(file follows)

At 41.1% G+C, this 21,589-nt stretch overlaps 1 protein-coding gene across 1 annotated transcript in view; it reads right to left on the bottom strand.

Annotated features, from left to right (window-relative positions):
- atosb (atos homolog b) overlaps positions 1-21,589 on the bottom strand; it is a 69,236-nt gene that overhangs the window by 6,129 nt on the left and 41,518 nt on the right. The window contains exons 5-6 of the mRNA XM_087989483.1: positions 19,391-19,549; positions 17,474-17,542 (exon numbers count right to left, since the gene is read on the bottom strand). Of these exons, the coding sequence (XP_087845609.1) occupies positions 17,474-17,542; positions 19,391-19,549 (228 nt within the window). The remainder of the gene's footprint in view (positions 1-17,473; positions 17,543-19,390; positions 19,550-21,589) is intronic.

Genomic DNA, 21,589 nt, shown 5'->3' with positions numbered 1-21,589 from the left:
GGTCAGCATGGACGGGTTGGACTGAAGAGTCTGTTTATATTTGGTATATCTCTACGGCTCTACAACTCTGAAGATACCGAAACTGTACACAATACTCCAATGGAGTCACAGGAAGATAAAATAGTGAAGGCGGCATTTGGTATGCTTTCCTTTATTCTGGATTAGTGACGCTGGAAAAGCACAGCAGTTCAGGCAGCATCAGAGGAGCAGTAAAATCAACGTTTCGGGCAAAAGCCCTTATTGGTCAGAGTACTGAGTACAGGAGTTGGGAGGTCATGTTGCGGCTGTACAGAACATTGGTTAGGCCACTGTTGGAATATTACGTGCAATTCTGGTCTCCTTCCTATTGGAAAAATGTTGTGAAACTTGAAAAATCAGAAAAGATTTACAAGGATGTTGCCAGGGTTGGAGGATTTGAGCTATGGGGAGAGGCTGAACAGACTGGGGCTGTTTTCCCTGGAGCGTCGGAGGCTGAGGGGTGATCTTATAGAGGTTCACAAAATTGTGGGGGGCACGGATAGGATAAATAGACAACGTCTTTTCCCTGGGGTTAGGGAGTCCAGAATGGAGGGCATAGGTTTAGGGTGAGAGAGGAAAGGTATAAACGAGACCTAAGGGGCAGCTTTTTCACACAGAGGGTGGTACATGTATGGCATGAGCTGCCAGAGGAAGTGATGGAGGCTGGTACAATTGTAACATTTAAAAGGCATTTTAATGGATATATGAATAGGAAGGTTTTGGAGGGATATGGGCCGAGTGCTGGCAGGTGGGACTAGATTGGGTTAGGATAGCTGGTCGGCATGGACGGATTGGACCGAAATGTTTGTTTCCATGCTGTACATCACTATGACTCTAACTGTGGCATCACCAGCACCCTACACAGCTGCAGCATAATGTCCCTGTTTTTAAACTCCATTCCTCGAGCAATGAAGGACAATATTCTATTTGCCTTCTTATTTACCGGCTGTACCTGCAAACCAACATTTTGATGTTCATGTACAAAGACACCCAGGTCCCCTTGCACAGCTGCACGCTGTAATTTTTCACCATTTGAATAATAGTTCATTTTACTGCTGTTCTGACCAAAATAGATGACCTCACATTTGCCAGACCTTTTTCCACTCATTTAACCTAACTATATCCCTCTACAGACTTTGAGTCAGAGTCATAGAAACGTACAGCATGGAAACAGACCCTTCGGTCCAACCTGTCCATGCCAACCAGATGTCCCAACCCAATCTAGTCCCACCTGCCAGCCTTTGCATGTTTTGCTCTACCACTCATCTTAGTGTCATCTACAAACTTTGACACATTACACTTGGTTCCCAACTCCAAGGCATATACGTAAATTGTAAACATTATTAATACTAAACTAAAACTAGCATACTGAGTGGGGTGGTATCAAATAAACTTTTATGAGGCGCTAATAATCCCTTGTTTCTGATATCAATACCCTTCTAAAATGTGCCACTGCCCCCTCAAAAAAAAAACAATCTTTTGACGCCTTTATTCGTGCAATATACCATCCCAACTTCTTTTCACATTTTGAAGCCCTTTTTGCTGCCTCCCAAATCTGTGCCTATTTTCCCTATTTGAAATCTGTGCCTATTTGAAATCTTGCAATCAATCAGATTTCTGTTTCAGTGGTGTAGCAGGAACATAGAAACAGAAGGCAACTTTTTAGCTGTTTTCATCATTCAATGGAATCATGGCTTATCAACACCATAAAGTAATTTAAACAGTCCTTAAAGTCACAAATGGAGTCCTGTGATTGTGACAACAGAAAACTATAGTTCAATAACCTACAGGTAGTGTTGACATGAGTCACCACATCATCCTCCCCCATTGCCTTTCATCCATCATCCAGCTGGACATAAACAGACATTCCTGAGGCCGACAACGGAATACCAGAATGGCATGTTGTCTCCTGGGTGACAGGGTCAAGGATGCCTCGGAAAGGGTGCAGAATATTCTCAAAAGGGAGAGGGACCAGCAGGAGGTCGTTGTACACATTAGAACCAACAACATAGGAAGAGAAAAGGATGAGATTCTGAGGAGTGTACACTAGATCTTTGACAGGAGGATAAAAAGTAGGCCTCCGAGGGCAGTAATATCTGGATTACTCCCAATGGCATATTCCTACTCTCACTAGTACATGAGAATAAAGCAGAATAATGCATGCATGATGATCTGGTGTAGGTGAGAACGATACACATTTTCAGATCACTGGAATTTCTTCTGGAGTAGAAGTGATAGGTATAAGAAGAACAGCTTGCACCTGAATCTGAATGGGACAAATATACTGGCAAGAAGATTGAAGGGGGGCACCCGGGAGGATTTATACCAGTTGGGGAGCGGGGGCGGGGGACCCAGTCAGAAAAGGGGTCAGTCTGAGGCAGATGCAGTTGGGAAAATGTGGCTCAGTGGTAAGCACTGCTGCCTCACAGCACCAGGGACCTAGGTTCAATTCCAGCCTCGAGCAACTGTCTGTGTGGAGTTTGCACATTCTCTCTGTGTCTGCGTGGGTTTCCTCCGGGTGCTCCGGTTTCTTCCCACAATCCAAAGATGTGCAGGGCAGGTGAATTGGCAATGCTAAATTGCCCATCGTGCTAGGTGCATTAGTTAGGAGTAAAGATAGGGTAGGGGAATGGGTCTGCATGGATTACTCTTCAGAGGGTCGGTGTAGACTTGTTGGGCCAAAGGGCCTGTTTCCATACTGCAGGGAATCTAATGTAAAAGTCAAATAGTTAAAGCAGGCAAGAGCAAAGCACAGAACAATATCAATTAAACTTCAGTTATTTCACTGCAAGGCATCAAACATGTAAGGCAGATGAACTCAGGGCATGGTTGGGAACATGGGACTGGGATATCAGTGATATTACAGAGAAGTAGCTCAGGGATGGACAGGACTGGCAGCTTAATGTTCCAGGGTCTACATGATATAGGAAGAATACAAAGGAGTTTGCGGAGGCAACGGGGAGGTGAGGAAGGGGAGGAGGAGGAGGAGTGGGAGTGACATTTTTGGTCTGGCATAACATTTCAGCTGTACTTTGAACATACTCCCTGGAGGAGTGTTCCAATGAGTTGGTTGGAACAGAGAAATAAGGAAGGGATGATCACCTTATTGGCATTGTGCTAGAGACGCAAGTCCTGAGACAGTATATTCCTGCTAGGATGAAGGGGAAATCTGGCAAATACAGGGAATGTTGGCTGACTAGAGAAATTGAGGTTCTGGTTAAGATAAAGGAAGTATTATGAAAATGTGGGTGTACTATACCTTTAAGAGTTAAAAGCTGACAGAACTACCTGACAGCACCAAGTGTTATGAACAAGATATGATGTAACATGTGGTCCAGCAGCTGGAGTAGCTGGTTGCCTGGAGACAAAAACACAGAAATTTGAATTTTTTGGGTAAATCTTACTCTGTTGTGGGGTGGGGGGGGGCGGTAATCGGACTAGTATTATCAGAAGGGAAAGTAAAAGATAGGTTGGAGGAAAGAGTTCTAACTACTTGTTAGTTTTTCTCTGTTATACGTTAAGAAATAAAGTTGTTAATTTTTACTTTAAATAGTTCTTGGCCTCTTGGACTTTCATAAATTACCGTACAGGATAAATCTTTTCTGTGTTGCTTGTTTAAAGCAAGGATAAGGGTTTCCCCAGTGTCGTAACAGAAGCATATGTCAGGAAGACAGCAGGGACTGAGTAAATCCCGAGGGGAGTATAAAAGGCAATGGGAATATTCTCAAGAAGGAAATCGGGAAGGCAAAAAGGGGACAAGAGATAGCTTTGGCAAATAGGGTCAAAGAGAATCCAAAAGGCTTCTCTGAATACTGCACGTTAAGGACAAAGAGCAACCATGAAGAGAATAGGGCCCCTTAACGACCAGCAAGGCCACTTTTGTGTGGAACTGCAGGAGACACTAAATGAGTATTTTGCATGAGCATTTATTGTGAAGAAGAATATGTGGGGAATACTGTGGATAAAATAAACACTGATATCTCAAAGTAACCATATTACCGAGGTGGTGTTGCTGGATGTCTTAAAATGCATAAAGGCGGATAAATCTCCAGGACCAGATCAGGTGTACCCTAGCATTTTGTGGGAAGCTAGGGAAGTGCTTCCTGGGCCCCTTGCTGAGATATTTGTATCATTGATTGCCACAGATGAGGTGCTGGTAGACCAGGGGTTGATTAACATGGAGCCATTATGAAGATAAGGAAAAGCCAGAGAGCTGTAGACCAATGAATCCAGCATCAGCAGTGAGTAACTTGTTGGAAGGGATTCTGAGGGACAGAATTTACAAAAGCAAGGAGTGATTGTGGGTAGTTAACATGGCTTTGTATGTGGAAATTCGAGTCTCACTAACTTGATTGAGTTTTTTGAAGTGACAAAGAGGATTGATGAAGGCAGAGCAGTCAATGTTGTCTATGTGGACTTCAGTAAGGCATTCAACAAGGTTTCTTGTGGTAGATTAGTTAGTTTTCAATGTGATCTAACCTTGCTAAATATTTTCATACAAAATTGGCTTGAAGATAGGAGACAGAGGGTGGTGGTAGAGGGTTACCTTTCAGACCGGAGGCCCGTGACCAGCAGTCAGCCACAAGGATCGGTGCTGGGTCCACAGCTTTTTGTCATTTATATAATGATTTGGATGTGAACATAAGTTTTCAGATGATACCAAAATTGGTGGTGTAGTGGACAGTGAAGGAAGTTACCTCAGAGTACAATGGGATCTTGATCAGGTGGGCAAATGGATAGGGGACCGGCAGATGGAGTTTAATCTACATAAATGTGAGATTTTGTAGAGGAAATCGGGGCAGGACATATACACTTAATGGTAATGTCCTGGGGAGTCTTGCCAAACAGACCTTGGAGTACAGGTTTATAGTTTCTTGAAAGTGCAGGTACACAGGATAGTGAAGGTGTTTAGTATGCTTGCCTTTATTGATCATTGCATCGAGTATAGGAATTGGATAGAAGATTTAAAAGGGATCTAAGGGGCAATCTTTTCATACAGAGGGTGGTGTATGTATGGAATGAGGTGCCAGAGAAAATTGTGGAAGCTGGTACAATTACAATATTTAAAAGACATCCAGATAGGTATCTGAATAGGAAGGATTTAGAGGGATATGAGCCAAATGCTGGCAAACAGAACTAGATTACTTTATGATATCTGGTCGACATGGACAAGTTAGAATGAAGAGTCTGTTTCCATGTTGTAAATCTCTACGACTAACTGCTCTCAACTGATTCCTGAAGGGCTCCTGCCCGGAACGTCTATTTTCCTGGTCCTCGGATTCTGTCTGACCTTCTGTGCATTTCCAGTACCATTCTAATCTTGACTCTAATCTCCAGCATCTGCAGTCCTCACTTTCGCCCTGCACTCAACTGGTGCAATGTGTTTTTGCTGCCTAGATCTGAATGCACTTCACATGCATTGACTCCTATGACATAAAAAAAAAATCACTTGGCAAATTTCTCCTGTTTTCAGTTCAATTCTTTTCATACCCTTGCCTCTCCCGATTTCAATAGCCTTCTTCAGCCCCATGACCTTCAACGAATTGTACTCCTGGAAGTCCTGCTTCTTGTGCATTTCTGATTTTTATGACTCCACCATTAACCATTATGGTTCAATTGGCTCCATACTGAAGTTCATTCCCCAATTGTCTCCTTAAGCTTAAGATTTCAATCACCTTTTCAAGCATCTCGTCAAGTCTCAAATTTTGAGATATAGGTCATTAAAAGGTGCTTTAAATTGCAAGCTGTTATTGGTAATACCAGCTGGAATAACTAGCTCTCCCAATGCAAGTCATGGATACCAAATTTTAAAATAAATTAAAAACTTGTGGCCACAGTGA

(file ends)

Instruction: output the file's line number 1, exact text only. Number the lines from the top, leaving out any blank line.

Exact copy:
At 41.1% G+C, this 21,589-nt stretch overlaps 1 protein-coding gene across 1 annotated transcript in view; it reads right to left on the bottom strand.